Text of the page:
Ranked #1 for Medicine in London by The Guardian University Ranking 2021, QMUL is certainly a great place to study medicine! With the main campus being in East London, medical students at Queen Mary not only get to experience the vivid life of London but also benefit from slightly cheaper rent and going out than in central London. Moreover, its location also means a link to large, world-class teaching hospitals, such as the Royal London Hospital and St Bartholomew’s Hospital.
Barts Medical School (which is another name for QMUL) offers a PBL course with early clinical contact (as early as the first term of Year 1). Students who enjoy a practical and independent approach to learning, those who are not afraid to take initiative and ask questions will likely find Queen Mary Medical School a good choice.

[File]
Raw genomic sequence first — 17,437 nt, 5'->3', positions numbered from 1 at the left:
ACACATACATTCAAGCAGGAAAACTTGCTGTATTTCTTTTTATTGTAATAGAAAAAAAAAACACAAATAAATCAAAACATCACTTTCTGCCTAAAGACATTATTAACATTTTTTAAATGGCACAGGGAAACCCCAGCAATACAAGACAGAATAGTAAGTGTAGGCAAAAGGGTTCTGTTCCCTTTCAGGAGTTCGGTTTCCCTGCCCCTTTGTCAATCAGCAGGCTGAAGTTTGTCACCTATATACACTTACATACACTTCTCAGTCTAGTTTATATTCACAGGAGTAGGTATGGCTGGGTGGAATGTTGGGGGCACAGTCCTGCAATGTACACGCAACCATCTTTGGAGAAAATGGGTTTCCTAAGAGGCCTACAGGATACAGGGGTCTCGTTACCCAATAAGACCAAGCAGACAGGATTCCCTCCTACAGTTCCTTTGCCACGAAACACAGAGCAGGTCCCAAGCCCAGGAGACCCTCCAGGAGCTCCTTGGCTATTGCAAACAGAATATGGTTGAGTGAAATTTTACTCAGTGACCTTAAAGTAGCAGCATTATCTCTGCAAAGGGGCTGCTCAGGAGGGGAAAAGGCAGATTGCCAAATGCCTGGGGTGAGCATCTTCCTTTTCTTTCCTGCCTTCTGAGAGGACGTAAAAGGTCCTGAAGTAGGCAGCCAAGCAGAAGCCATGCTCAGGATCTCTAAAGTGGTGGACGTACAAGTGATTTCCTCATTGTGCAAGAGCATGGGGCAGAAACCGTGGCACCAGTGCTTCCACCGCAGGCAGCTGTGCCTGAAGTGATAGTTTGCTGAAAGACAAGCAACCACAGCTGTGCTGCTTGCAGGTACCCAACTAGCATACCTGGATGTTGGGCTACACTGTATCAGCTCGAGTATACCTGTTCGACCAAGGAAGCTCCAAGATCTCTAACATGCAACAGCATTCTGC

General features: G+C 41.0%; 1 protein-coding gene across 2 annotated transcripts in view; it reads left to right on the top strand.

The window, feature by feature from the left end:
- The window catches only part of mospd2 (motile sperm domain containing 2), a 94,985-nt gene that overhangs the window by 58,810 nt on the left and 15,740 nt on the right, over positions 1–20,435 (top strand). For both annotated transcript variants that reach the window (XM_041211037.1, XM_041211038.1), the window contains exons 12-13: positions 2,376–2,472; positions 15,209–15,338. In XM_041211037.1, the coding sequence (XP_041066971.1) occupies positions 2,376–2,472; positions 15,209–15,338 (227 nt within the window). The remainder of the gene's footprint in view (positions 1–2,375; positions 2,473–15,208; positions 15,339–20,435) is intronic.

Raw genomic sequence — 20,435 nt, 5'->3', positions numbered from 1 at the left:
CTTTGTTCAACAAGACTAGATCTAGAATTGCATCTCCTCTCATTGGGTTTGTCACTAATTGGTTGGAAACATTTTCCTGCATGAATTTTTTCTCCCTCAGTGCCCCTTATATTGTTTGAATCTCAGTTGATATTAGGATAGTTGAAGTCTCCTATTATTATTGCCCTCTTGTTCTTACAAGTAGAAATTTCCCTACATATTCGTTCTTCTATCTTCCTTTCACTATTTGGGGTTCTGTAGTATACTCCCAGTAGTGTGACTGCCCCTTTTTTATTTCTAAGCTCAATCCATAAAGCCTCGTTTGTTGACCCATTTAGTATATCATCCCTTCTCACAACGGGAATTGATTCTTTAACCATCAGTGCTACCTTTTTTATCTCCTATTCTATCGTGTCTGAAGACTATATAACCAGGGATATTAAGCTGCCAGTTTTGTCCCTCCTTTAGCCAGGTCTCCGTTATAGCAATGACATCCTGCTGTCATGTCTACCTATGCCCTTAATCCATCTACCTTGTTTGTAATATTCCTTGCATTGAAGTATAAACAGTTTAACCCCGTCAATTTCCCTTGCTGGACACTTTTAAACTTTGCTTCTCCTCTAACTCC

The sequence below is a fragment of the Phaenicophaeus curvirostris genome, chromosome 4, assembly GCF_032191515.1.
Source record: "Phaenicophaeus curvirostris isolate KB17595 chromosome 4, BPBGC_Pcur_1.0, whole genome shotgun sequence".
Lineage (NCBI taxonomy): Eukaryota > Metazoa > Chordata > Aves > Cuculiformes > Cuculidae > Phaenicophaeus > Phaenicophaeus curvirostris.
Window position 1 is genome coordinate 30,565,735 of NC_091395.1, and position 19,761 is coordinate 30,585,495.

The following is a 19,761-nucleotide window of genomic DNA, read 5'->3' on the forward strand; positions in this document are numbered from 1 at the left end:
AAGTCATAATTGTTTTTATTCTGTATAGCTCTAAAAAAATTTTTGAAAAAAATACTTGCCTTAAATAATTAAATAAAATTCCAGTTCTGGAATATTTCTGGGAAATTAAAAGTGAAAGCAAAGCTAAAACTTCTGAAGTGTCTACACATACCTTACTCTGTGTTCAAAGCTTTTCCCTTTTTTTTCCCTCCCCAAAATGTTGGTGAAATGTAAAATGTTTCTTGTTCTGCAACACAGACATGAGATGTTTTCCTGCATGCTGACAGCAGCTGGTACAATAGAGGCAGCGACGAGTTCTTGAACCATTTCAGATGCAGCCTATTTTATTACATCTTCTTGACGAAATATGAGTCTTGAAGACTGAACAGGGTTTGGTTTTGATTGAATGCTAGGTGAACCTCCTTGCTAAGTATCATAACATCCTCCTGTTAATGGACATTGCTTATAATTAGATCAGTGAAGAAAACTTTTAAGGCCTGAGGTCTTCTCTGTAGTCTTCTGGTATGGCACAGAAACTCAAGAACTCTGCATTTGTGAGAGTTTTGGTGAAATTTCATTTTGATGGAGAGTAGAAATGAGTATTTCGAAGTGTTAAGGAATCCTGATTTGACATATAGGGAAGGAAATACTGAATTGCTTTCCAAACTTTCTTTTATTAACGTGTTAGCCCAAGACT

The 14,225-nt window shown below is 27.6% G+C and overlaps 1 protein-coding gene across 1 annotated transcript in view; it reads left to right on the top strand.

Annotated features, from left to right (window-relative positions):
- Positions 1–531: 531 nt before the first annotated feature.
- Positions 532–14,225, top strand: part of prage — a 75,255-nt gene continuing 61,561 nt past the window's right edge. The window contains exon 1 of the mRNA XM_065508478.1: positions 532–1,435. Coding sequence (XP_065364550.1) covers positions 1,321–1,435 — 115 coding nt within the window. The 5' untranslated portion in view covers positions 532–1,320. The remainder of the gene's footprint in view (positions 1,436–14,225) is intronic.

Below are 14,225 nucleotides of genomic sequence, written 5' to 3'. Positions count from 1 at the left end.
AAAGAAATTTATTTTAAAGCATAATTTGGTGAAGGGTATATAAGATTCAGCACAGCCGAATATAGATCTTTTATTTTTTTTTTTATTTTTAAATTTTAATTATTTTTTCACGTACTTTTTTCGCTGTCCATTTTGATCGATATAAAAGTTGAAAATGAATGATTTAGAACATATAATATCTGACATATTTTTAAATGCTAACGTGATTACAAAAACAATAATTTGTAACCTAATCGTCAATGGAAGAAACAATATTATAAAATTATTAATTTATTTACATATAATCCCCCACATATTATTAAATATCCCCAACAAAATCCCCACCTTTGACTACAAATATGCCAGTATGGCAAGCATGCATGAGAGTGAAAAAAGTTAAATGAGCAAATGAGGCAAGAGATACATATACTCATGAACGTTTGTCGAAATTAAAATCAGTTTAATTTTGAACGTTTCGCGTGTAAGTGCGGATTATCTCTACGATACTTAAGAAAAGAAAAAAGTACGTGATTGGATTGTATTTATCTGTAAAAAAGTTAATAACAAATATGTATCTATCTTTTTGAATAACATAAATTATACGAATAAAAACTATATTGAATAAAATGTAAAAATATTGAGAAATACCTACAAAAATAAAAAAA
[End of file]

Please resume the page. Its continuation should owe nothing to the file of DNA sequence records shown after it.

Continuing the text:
GCSEs: QMUL doesn’t rank students based on GCSE scores, but only checks if you meet minimum entry requirements.
A-levels/IB: All academic and several non-academic scores are converted into a score according to the UCAT Tariff. This score is given 50% weight when shortlisting candidates for an interview at Barts. You can use this calculator created by UCAS to convert your predicted grades and other qualifications to the UCAT Tariff score. In the past few years, the minimum Tariff score for an interview was 152.
Personal Statement: The personal statement is not used by Barts to rank candidates for the interview, but may be used during the interview to spark a discussion about your interests and potential contribution to QMUL.
UCAT: UCAT scores are given 50% weight (with Tariff scores being the other 50%).
Home Students: For students from the UK, QMUL sets the UCAT cut off at the third decile. Therefore, if you score within the third decile or above, you won’t get automatically rejected (but it doesn’t mean scoring in the third decile will grant you an interview at Barts). For home students, the lowest UCAT score to get an interview was 2300 in 2021.